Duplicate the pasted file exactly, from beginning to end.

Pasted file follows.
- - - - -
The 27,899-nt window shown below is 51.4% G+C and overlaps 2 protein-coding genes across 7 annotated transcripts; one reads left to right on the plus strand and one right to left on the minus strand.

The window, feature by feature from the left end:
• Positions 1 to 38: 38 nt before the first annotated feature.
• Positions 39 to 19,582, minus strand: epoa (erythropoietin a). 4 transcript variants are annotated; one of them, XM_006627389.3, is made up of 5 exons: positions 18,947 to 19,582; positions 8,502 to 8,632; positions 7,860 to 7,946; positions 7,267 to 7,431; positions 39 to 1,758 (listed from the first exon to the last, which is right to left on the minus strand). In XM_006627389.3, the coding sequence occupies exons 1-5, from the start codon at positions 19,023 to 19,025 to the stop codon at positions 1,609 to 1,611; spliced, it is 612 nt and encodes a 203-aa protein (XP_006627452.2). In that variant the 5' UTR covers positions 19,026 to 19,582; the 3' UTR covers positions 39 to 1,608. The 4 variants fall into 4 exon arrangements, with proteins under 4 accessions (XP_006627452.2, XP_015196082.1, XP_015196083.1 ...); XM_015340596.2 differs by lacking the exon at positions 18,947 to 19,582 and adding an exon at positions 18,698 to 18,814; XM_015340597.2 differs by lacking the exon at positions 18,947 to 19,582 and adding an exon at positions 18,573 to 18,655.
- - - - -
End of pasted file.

The 27,899-nt window shown below is 51.4% G+C and overlaps 2 protein-coding genes across 7 annotated transcripts; one reads left to right on the plus strand and one right to left on the minus strand.

The window, feature by feature from the left end:
• Positions 1 to 38: 38 nt before the first annotated feature.
• Positions 39 to 19,582, minus strand: epoa (erythropoietin a). 4 transcript variants are annotated; one of them, XM_006627389.3, is made up of 5 exons: positions 18,947 to 19,582; positions 8,502 to 8,632; positions 7,860 to 7,946; positions 7,267 to 7,431; positions 39 to 1,758 (listed from the first exon to the last, which is right to left on the minus strand). In XM_006627389.3, the coding sequence occupies exons 1-5, from the start codon at positions 19,023 to 19,025 to the stop codon at positions 1,609 to 1,611; spliced, it is 612 nt and encodes a 203-aa protein (XP_006627452.2). In that variant the 5' UTR covers positions 19,026 to 19,582; the 3' UTR covers positions 39 to 1,608. The 4 variants fall into 4 exon arrangements, with proteins under 4 accessions (XP_006627452.2, XP_015196082.1, XP_015196083.1 ...); XM_015340596.2 differs by lacking the exon at positions 18,947 to 19,582 and adding an exon at positions 18,698 to 18,814; XM_015340597.2 differs by lacking the exon at positions 18,947 to 19,582 and adding an exon at positions 18,573 to 18,655.